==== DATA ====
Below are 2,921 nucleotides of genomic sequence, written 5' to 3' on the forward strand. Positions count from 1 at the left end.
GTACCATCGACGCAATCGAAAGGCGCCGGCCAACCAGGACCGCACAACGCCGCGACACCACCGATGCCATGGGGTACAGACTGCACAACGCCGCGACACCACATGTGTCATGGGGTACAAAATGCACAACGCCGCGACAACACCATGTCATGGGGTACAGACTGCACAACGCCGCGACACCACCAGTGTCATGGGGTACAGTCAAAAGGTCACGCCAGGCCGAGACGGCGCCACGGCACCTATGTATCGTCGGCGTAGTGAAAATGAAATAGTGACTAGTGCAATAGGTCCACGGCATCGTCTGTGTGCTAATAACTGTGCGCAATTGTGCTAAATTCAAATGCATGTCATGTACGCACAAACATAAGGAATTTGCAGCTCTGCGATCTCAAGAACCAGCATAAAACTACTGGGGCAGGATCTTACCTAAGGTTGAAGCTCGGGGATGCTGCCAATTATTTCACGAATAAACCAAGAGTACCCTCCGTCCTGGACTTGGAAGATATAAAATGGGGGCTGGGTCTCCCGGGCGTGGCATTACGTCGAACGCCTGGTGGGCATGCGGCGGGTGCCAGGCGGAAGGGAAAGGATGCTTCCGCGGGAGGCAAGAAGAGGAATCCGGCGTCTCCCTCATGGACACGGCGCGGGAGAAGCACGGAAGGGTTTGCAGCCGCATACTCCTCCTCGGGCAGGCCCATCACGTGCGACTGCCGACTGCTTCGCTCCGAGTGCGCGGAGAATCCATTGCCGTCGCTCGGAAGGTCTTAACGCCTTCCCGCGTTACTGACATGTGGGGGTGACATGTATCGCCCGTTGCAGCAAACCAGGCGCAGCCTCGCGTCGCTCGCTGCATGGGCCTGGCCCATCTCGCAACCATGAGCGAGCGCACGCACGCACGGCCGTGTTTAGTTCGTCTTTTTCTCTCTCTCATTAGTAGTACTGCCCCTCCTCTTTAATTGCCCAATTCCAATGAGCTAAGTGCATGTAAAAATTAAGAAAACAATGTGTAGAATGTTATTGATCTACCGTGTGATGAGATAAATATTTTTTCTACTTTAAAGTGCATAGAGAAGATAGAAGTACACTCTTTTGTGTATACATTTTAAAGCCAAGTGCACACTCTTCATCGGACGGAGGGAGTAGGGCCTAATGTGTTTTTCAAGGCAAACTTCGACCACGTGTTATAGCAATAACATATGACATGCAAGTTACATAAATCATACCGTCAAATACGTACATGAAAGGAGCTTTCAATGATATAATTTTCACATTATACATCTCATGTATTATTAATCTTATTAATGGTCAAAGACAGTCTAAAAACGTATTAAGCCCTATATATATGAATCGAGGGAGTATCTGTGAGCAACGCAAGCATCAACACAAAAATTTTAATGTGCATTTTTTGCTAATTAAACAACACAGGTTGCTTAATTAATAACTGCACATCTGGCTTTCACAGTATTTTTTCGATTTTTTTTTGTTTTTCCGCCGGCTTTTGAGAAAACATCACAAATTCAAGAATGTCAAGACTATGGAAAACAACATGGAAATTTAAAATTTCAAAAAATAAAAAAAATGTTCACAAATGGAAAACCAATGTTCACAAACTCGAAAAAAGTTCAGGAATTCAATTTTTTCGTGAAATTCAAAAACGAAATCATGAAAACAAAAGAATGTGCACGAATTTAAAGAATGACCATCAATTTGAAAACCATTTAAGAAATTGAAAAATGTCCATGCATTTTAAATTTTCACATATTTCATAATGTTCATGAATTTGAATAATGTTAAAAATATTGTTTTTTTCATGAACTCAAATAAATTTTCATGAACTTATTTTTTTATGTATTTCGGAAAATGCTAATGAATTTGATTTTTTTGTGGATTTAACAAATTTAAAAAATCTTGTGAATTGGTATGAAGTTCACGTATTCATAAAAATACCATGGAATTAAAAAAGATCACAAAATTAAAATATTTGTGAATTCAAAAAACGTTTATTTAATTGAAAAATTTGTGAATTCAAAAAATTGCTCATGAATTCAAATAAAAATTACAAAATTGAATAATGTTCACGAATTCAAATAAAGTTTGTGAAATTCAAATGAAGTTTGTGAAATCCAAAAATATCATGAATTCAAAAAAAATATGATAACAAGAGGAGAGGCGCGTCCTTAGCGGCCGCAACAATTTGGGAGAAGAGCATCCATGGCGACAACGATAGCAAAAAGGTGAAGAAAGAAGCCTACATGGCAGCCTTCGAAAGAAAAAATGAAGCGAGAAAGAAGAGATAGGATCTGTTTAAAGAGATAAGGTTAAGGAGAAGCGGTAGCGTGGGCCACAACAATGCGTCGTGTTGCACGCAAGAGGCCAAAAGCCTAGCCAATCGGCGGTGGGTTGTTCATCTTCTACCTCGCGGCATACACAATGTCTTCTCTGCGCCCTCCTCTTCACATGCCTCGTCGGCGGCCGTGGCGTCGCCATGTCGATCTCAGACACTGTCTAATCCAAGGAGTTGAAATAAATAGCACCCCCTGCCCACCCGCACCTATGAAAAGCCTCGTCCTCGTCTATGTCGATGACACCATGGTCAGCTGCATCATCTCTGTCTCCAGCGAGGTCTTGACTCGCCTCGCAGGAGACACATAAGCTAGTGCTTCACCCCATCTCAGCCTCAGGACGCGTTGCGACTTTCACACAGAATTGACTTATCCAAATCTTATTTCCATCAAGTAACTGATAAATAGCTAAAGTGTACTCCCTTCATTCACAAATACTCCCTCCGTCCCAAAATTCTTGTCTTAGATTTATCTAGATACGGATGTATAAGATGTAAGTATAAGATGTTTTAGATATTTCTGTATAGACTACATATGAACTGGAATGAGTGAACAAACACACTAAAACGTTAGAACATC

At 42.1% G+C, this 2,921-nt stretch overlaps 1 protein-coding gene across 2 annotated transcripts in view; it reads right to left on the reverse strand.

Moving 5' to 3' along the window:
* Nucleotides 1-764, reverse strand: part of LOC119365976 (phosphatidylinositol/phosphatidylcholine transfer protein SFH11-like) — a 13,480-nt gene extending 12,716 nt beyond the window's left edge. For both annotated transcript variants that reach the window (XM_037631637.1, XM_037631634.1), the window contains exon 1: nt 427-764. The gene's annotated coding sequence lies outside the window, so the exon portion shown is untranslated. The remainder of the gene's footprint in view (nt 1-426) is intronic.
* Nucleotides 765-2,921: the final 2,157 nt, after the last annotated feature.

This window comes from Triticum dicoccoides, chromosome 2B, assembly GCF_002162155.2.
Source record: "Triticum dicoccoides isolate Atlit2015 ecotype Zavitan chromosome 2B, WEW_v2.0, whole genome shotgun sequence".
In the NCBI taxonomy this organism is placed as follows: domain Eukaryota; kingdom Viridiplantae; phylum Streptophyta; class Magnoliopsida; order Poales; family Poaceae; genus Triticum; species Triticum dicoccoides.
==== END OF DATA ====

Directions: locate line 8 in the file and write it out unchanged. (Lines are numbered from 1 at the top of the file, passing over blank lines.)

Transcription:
Source record: "Triticum dicoccoides isolate Atlit2015 ecotype Zavitan chromosome 2B, WEW_v2.0, whole genome shotgun sequence".